The AU (African Union) met in Libya to try and get more aid for Somalia.
The existing 4,300 Ugandan and Burundian peacekeepers in Mogadishu are mainly defensive, guarding their base, the presidential palace, the sea port, and airport. But they have warned al Shabaab that if the Islamic militants advance too far into Mogadishu, the peacekeepers will attack. The AU has asked for member nations to send more troops to Somalia, and quickly. But the AU has not agreed to change the peacekeeper ROE (Rules of engagement) to allow attacks on the Islamic radicals fighting in Mogadishu.
In the last week, about 50 casualties a day have occurred in Mogadishu. In the last two months, over 200,000 civilians have fled the city. In the entire country, there are about 1.2 million refugees from the fighting. These are kept alive in camps set up by foreign aid agencies, and supplied with free food (largely paid for by the U.S.). There are now nearly 300,000 refugees in camps near the Kenyan border. From there, Somalis try to sneak into Kenya, where there are more refugee camps. More and more Somali merchants are selling some, or all of their assets and moving their families to Kenya, where they have bought hundreds of homes in upscale neighborhoods.
While the al Shabaab fighters are scary, they are undisciplined and untrained. Against trained troops, these Islamic radical fighters will take a lot of casualties, and al Shabaab does not have a lot of manpower in the city to sustain that for long. The government says that the pirates up north are smuggling Islamic terrorists into Somalia, as well as smuggling Somalis and other Africans to Yemen. The pirates cooperate in return for al Shabaab assurance that pirate operations will not be interfered with. Over a thousand of these foreign fighters are believed to be in Somalia.
Al Shabaab does not have a lot of control over Somalia. Their units (of several hundred armed men in trucks, SUVs and other vehicles) can move just about anywhere they want, but only if they are willing to fight local militias. Meanwhile, the transitional government is organizing a Coast Guard. There are several hundred volunteers already, and when the $200 million in promised foreign aid arrives, boats will be bought and armed, and patrols will begin. At least that's the plan. The big problem is that the pirate bases are in Puntland, and it's unlikely that the transitional government could muster the force needed to invade and conquer Puntland.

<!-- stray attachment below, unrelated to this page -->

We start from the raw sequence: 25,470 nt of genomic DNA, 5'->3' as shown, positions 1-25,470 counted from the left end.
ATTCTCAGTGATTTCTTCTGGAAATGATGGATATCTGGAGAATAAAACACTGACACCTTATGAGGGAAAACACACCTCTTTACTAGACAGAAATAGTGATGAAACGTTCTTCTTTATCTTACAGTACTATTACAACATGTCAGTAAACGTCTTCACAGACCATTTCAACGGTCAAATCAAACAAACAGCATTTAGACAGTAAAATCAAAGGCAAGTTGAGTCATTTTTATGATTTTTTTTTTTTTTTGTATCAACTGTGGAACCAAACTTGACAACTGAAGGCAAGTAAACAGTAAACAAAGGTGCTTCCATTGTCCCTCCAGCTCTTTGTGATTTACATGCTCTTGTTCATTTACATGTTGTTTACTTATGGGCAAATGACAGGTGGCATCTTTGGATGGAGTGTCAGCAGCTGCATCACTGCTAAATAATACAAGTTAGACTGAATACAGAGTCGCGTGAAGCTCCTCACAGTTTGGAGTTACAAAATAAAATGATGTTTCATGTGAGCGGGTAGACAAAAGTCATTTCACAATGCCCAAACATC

Fighting continues in the Ogaden, the Ethiopian province on the Somali border. Ogaden is sparsely populated largely by ethnic Somalis, who sporadically rebel against the Ethiopian government. Most of the combat is ambushes and raids on rebel camps.
July 6, 2009: Skirmishing continues in Mogadishu, with about 25 people killed over the weekend. Al Shabaab has given the government five days to surrender, or face a major attack. The AU has asked the UN to impose sanctions on Eritrea, which is accused of supporting the Islamic radicals in Somalia.
July 4, 2009: The AU refused to send more troops to Somalia, but condemned the Islamic radicals and Eritrea (for supporting the radicals) and offered moral support for the transitional government. In Mogadishu, a government attack on al Shabaab controlled areas of Mogadishu failed.
July 3, 2009: Fighting in Mogadishu has left at least 25 dead in the last two days. Groups of several hundred al Shabaab Islamic radicals roam southern and central Somalia, and few clan militias can resist them. Thus, for all practical purposes, the Islamic radical groups dominate most of the country.
July 2, 2009: The Somali Transitional Government tells the AU (African Union) that if the rest of the peacekeeping force (3,700 troops) are not sent quickly, the Islamic radicals and their foreign allies, will take control of Somalia (and put Somaliland and Puntland at risk.) Uganda and Burundi are each willing to send another battalion, but only if they get some financial and logistical assistance in doing so.